Writers whose objection to any music is that it’s too distracting, may actually belong to the second group. If the only music they’ve tried (and failed) to write to is that of their favorite vocalists, perhaps they should get rid of the words. After all, words are what we work with, so it’s no wonder if some of us can’t hear The Little Voice Inside Our Heads if somebody else is yodeling in our ear buds.

I’m firmly in the instrumental camp. When I wrote Irish Firebrands, I listened to a variety of recordings, and I ended up with a great many playlists to accompany my writing moods, including selections from movie soundtracks, movie trailer pieces, and classical music.

I listen while I write, and I also play music when I go to bed at night. I play it very quietly, and I don’t set it to repeat (although if pain wakes me in the night, sometimes I play it again). My brain apparently uses the interludes of silence to consolidate the artificial “memories” that will later become creative writing, because I usually have more ideas, the next day. If I play continuous music all night, I don’t get those ideas.

Do you listen to music when you write? What kind? 

If you enjoyed these selections, why not add the albums to your writer’s collection? You may get some interesting story ideas!

Celtic treasure: The legacy of Turlough O’Carolan. (1996). [Music recording]. Milwaukee, WI: Narada Media.

Celtic harpestry: A contemporary Celtic collection. (1998). [Music recording]. New York: Imaginary Road Records.

Dance of the Celts. (1997). [Music recording]. Milwaukee, WI: Narada Media.

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One More Irish Lesson: Séarlas Óg.

For our final Gaeilge lesson, we’ll put together a bunch of Irish words (most of which we haven’t heard before), into a poem. This is a traditional song with a long history, but I haven’t found a recording of the Jacobite version that appears in Chapter 25 of Irish Firebrands.

The dancers exited the improvised stage to approving applause. The musicians followed them, except for John Sweeney, who slid his ‘bones’ into a pocket and adjusted his microphone for singing. Then Medb announced, “Everybody get out their programmes and get ready to sing, Séarlas Óg.”

Lana looked at the paper. The song was printed in Gaeilge, with an English interpretation by Medb. “I can’t sing that! I’ll have to sing the translation.”

Frank said, “We just sing the chorus. It’s really only two lines.” He winked. “Good practice for your pronunciation.”

The rustle of papers subsided, and then John sang, sean-nós:

A Shéarlais Oig, a mhic Rí Shéamais
’Sé mo mhór-chreach do thriall as Éirinn
Gan tuinnte bróig’ ort, stoca nó leinidh
Ach do chascairt leis na Gallaibh.

Lana read the English translation:

(O young Charles, King James’s son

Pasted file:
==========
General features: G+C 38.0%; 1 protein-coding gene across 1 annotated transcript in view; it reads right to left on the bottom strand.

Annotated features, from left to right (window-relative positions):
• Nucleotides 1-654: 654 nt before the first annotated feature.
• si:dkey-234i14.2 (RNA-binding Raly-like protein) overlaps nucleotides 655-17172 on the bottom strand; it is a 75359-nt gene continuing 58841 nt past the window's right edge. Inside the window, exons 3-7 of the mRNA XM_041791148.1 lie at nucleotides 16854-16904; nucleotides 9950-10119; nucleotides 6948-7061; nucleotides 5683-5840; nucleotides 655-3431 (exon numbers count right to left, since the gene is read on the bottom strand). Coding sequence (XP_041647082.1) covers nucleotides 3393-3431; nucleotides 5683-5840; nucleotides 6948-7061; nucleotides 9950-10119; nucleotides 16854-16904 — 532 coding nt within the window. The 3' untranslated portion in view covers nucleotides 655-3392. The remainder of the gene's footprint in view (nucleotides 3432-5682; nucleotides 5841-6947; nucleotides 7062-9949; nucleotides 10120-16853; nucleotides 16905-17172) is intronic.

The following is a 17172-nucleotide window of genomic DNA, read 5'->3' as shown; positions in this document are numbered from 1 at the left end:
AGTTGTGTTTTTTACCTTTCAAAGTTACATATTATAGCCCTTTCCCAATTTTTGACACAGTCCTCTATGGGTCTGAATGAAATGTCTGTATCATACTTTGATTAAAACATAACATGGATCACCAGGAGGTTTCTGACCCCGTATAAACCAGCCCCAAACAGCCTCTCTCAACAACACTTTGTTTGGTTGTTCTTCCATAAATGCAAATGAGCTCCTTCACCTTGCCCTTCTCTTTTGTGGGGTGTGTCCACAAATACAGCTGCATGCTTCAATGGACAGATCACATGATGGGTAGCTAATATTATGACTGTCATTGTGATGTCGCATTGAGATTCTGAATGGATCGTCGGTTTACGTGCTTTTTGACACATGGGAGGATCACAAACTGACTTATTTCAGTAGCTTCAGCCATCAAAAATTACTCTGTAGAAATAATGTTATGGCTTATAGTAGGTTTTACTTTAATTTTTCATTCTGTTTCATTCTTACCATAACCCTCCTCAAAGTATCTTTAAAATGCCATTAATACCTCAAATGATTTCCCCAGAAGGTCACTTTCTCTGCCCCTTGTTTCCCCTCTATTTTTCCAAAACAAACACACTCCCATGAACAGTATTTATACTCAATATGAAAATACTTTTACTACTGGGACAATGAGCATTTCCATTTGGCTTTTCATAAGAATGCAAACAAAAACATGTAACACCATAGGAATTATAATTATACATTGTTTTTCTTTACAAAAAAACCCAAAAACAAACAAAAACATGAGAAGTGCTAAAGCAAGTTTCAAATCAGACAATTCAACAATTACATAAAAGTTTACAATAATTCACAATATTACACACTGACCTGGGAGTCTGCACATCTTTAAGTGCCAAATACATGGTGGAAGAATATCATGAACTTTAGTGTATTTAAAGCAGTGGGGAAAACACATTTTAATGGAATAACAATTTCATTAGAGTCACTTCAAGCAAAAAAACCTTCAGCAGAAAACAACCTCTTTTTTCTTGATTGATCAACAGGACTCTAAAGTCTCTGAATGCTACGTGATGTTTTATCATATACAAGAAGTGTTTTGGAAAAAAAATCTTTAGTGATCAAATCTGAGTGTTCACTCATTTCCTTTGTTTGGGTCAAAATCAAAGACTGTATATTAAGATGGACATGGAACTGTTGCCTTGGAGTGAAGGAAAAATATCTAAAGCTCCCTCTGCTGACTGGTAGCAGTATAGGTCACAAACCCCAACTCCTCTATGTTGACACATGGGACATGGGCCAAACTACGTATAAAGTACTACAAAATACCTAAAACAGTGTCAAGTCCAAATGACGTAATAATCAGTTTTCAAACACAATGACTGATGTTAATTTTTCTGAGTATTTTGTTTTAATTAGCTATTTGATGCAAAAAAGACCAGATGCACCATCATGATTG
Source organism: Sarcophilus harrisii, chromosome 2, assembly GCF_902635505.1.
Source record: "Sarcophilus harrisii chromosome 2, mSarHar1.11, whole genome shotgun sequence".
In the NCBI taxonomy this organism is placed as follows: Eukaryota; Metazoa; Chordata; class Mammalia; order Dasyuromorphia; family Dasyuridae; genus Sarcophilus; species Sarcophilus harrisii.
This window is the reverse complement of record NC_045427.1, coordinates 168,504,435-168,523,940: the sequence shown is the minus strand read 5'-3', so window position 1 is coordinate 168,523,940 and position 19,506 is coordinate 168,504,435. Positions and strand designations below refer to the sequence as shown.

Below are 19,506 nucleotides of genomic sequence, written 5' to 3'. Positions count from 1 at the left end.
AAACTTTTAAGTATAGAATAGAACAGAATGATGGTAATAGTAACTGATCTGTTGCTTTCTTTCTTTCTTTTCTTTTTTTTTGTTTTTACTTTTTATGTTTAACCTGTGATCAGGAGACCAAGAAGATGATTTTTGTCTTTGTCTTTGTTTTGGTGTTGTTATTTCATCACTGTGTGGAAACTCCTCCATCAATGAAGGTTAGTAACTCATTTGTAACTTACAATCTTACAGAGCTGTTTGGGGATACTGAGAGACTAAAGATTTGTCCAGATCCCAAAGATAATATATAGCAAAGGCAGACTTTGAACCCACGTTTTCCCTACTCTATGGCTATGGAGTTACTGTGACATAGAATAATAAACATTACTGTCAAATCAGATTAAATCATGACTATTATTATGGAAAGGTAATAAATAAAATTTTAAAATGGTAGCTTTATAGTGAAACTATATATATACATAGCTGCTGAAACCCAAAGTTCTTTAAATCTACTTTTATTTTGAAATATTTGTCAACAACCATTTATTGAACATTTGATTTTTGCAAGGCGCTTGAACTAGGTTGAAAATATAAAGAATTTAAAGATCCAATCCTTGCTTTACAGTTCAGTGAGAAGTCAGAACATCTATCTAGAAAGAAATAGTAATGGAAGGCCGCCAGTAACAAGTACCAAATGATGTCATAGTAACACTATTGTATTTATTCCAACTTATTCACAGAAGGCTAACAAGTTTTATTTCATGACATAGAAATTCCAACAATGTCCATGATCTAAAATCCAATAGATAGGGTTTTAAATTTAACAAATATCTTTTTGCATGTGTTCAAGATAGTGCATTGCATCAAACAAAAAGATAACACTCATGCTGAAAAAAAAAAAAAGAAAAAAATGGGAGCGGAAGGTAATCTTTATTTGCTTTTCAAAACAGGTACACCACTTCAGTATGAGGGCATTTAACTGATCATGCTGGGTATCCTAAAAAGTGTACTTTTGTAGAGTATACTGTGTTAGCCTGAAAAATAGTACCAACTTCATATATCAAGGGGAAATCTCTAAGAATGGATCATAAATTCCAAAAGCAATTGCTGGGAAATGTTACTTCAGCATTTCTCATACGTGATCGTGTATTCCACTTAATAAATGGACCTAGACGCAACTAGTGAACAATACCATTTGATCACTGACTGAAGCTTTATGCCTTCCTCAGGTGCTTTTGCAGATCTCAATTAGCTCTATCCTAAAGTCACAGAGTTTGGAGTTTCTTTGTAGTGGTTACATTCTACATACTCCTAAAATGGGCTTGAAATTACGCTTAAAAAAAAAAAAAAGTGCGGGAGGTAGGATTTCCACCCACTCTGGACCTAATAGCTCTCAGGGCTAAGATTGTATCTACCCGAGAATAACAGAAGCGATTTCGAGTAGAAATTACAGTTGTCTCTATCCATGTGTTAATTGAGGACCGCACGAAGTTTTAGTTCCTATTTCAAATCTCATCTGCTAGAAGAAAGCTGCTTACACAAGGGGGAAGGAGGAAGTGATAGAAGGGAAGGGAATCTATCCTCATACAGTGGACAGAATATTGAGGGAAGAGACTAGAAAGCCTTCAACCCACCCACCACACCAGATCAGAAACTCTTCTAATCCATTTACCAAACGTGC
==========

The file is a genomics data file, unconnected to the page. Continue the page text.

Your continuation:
Alas your distress upon leaving Ireland
You’ve left the country naked and barefoot…
Routed by the strangers.)

The audience joined the chorus in Gaeilge:

Óró, sé do bheatha ’bhaile,
Óró, sé do bheatha ’bhaile,
Óró, sé do bheatha ’bhaile…
Anois ar theacht an tsamhraidh.

(Hurrah, you are welcome home,
Hurrah, you are welcome home,
Hurrah, you are welcome home…
Now that summer’s coming.)

John resumed singing, unaccompanied:

Tá Séarlas Óg a’ traill ar sáile
Béidh siad leisean, Franncaigh ’s Spáinnigh
Oglaigh armtha leis mar gharda…
’S bainfidh siad rinnce as éiricigh!

(Bonnie Prince Charlie will come over the sea
The French and the Spanish will be with him.
Armed warriors as a guard about him…
They’ll make the heretics dance!)

Frank pointed to the chorus and raised his eyebrows in challenge, so this time Lana sang along:

Óró, sé do bheatha ’bhaile,
Óró, sé do bheatha ’bhaile,
Óró, sé do bheatha ’bhaile…
Anois ar theacht an tsamhraidh.

John’s strong bass took over the tale, once again:

Sé mo léan géar nach bhfeicim
Mur mbéinn beo ina dhiaidh ach seachtain
Séarlas Óg agus míle gaiscidheach…
Ag fógairt fáin ar Ghallaibh.

(What a pity if I don’t see it,
Although living for a week only, after
Young Prince Charles and a thousand heroes…
Scatter all the strangers.)

Now clapping and stamping to accompany their singing, the audience finished triumphantly:

Óró, sé do bheatha ’bhaile,
Óró, sé do bheatha ’bhaile,
Óró, sé do bheatha ’bhaile…
Anois ar theacht an tsamhraidh.

©2012-2014, Christine Plouvier. All Rights Reserved.

The version that was rewritten by Patrick Pearse in the early 1900s referred to Gráinne Mhaol (Grace O’Malley, queen of the Clew Bay pirates). It became a popular revolutionary song, and that’s the version you hear in these videos:

To hear the spoken verses of the Jacobite version, go to Séarlas Óg, on the Irish Vocabulary page sub-menu, above. I’ve also included music, so you can get in some singing practice – like Lana did!